Lemons from our lemon tree. Usually there are just one or two worthy of picking. This year, a full tree. When life hands you lemons, make lemonade. Well, I chose to make several tart lemon custards instead.
This post is written as participation in Angie's, from Still Life With Circles, very beautiful blog project, Right Where I am. Such a good idea. Thank you. It's bringing me out of my blog hibernation.
Yesterday was Søren's 12th birthday. Søren was born 12 years ago but died 2 1/2 days later from an ecoli infection that he contracted before birth. 12 years sounds like a long time doesn't it. 12 years. It feels both near and far. Time is weird isn't it.
I've been spending the last few days looking at my old journals and the photos of Søren that we have - so few, never enough, never enough. Shouldn't there be more? I always wish I could find one that I didn't know about, to just turn over a page, and surprise! Wow! A new photo. I'd like this mystery photo to be perfectly clear, the result of a steady hand capturing the details of our beautiful boy, not the shaking, shocked hands that tried desperately 12 years ago to find, through blurry eyes, the right moments to save. I'd also like this camera to be a sharp, finely tuned digital camera that could have captured his long long eyelashes, or his beautifully shaped mouth, or exquisite brow, or compact little ears or his long fingers. Perfect.
But we didn't have this. And we don't have the mystery photo now. As absurd as it sounds, I have to periodically take the time to feel the disappointment of no new photos, even though of course I know that all the years of my life will be lived without a new photo. And really, it's the 12 year old I want to see.
I know too that my blurry or disappointing images are better than no image, which is what my sister got. Nothing. No photos. She didn't even get to hold her daughter.
In Søren's journal I found this entry, written sometime within the first month of his death; I didn't have the energy to date it:
She (our nurse) asked me if I was getting to spend time with you whenever I wanted. I thought it was a thoughtful question. Some people I expect, would be uneasy about being around a dead baby. I never thought I would have to face such a possibility in such an intimate way, to ever have to consider what it meant. I discovered though, that being with you made me feel calmer for a time. It was reassuring to know that you actually existed, were real. That you had weight and substance. That you filled my arms in a certain way. I could sit and look at you for hours, your eyelashes, your fingernails, your mess of a nose, beaten by the ventilator. Without this time with you, it's just a perpetual nightmare that should be happening to someone else. I could hold you and know that you were real and simultaneously know that you were gone.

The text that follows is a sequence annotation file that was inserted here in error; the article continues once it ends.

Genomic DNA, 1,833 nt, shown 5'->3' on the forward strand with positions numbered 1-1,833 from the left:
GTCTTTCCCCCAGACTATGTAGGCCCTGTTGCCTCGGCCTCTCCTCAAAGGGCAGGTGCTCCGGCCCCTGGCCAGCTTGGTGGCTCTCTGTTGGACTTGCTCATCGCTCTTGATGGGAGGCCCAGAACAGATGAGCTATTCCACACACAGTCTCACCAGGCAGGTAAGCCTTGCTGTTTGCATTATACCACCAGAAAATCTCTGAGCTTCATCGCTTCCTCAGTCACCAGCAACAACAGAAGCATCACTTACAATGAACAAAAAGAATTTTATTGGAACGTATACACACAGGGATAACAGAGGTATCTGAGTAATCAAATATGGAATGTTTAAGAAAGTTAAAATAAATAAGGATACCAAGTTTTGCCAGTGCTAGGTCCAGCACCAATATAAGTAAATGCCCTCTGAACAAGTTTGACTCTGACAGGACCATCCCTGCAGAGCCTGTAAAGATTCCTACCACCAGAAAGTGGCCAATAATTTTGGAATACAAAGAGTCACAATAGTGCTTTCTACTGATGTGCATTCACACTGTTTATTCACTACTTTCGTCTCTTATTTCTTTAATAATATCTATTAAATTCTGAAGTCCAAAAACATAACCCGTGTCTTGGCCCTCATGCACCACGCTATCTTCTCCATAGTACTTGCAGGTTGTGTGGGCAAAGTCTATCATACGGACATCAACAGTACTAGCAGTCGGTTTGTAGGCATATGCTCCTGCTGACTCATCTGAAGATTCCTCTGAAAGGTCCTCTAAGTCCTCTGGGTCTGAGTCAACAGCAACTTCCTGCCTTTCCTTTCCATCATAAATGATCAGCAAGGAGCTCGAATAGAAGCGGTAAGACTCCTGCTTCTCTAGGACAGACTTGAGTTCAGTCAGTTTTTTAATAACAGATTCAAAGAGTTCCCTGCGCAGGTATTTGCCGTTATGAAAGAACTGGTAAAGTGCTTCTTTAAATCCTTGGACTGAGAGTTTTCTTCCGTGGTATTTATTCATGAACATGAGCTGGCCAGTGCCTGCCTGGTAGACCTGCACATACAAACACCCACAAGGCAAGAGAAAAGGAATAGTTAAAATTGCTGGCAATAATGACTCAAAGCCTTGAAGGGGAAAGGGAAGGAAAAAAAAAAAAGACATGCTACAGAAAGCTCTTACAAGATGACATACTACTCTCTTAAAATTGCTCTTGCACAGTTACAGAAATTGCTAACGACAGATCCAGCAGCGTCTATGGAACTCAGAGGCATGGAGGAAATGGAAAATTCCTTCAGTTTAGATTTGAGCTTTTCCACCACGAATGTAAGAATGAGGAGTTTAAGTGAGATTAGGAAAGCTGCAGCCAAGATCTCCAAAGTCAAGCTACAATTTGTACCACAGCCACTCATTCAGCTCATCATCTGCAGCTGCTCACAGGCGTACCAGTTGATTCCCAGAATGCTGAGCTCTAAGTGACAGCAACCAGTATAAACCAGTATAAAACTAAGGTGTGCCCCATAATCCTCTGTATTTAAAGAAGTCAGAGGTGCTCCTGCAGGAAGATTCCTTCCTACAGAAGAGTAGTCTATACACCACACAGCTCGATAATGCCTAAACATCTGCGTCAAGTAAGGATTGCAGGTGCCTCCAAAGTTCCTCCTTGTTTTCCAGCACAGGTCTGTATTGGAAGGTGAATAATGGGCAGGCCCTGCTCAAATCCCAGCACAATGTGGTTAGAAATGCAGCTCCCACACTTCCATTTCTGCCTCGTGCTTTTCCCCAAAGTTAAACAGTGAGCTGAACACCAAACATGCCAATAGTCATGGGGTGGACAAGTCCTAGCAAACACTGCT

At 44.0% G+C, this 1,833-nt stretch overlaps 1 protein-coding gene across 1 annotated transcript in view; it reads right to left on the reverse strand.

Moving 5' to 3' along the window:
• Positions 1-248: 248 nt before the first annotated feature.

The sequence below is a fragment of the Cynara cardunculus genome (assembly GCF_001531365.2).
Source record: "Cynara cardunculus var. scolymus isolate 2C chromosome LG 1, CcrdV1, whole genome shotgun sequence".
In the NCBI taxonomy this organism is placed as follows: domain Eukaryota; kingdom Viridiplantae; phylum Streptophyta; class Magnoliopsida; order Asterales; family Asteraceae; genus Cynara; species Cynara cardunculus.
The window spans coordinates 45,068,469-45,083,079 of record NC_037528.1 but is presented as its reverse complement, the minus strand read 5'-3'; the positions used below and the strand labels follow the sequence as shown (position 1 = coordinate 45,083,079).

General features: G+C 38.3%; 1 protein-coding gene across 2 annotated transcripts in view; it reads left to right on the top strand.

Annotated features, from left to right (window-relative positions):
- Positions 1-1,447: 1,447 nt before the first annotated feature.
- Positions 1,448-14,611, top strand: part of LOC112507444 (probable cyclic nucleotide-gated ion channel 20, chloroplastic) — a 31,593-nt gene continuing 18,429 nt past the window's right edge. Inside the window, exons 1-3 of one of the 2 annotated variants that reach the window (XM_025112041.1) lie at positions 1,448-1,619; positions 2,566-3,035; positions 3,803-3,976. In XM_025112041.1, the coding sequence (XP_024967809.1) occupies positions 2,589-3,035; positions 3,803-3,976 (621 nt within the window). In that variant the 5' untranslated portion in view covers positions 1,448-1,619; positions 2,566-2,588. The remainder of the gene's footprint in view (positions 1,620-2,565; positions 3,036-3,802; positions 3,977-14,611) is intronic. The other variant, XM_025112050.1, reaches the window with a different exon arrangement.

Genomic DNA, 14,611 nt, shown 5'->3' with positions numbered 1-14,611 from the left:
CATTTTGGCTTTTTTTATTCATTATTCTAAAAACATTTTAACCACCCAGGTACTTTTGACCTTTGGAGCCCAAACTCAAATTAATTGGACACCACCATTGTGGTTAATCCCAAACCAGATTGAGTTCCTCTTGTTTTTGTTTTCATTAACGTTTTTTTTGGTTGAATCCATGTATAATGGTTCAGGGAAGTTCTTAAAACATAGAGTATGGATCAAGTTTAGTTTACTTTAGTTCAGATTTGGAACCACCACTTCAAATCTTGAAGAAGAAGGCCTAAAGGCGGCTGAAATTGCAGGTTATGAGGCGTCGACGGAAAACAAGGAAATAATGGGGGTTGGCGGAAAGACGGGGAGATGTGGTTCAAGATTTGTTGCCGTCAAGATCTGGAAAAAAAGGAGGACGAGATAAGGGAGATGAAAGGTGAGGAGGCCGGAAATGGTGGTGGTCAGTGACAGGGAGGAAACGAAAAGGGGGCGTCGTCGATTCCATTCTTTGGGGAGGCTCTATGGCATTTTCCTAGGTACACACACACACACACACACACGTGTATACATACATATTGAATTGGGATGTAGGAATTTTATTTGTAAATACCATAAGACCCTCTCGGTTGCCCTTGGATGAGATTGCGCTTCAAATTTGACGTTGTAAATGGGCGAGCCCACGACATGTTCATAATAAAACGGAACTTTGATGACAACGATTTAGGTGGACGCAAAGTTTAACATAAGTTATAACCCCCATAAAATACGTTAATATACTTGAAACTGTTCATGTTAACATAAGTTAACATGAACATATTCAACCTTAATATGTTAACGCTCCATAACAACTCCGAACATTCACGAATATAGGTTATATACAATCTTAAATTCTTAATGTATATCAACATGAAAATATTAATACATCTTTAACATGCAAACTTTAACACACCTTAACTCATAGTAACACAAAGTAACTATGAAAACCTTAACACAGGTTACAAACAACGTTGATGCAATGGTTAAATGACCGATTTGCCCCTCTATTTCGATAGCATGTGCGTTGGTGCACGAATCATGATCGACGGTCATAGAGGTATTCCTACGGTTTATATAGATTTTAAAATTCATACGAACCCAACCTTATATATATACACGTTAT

12 years later, the hold is still there. The connection I made with other mothers from that time is still there. I still remember. I still wonder. Somedays I wonder a lot. Other days less so. So much other loss has occurred during that 12 years; Imogen, Heloise, Roku and Seven. Sometimes it's a blurry overwhelming mess of loss which defies description. Other times, it's more matter of fact, it's my life. It's part of my large tapestry that takes a lifetime to create and complete.
And our special gain too; Magnus. Our cherished lad has been wonderful and challenging at the same time. I'm discovering (well it's not that much of a surprise but I finally have some resources) that he's a highly sensitive child and have been spending time learning about that as well as about audio-processing disorder. I haven't really had energy to write about this side of daily life or even known what to say about it. Some days are actually really hard and I feel like a crap parent with no sense of patience or consideration. It's hard, by no means as hard as my losses but hard none-the-less. I've been eating a lot of tart lemon custard.
Yesterday for Søren's birthday we watched Star Wars and played with our Star Wars lego. Magnus made an ice cream cake with sprinkles, all by himself. I was so proud of him.
The final scene in The Return of the Jedi, where Luke looks back and sees Obiwan Kenobi and Anikin watching over him from the world beyond always squeezes my heart. If our children could see us, I hope they would be proud.